How involved should celebrities get in charities? A look at reactions to Bob Geldof's Ebola Charity single on social media. The song is especially unpopular with Africans.
Musician and activist Bob Geldof teamed up with several celebrities, including Bono, Chris Martin, One Direction, Ellie Goulding and Sinead O'Connor in London, to record a new version of the 1984 Hit song "Do they know its Christmas" to raise money for the fight against Ebola in West Africa.
The new version of "Do they know its Christmas" premiered on November 16 on the UK talent show "The X Factor," raising up to one million pounds ($1.6 million) within five minutes of its release, according to Bob Geldof.
All the money raised from the sales of the single will go to charity in the UK, according to the country's Chancellor of Exchequer.
The song will also be covered in French and German. France's former first lady Carla Bruni and Daft Punk are among the musicians performing the French version; Silbermond's lead singer and Die Tote Hosen's Campino are among the artists performing the German cover.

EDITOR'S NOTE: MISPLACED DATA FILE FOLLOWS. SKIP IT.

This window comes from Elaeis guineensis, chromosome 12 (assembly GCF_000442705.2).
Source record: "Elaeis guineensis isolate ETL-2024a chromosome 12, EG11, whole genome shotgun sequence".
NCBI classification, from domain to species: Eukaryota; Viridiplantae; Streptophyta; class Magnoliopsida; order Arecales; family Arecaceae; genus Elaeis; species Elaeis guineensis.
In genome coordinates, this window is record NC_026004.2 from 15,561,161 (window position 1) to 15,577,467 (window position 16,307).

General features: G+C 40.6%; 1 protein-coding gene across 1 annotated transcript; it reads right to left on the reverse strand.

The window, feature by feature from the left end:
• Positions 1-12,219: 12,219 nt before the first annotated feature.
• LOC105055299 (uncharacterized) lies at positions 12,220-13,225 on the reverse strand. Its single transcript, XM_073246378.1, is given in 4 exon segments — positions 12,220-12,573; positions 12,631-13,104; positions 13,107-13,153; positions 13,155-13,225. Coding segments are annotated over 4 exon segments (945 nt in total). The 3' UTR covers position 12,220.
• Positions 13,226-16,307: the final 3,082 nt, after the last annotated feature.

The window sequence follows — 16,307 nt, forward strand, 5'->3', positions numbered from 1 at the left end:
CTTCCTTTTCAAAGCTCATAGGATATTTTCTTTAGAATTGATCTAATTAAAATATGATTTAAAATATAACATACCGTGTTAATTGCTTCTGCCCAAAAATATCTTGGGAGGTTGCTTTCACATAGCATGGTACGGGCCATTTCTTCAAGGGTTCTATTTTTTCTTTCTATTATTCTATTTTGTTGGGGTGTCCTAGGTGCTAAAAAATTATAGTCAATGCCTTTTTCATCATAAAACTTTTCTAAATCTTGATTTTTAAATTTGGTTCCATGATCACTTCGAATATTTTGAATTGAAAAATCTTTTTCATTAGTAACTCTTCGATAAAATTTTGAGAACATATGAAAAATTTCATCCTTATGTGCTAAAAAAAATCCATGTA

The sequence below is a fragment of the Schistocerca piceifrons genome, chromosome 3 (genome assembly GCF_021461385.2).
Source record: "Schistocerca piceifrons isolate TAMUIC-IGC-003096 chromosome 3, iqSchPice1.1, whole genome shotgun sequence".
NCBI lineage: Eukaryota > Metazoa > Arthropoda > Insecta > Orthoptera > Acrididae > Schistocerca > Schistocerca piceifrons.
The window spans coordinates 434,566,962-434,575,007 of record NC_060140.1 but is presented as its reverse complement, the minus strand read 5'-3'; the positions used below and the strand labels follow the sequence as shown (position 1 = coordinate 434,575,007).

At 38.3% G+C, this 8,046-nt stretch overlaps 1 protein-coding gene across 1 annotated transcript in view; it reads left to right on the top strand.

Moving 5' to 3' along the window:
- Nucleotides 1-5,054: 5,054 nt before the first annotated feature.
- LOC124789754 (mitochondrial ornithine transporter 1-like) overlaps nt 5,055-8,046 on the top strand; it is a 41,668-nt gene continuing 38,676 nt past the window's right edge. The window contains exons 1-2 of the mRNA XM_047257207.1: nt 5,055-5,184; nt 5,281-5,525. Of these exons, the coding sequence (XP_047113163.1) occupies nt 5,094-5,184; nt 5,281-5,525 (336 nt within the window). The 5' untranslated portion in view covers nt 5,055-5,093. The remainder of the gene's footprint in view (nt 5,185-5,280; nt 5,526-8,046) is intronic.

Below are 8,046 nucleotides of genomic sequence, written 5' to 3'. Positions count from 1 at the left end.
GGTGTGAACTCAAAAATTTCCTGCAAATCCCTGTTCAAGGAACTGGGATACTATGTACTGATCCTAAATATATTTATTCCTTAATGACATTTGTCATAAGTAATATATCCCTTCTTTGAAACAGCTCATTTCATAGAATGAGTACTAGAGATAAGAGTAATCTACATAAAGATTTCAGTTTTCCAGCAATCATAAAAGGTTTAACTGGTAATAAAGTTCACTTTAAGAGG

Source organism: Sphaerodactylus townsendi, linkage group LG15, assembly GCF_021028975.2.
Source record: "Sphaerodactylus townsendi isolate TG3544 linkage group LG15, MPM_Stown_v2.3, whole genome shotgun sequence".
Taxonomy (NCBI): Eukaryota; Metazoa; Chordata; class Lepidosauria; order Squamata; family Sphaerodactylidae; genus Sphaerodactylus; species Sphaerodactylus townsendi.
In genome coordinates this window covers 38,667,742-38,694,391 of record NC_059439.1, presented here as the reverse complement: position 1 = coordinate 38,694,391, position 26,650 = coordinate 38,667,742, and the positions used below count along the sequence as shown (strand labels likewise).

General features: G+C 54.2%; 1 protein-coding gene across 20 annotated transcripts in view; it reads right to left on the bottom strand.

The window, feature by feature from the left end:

But reaction to the song has been mixed. Geldof has received both support and criticism for his efforts to raise money for the fight against Ebola. The hashtag #BandAid30 has been used more than 250,000 times on Twitter.
A lot of the criticism of the Band Aid song has come from Africans on Twitter.
In response, some Twitterers have been promoting a single recorded by a group of African musicians to help raise money for the fight against Ebola.
Is the debate on the Band Aid 30 single shifting the focus away from Ebola? What kind of role should celebrities play in raising awareness? Do we need celebrities to raise awareness for a charitable cause? Post your views on our Facebook page.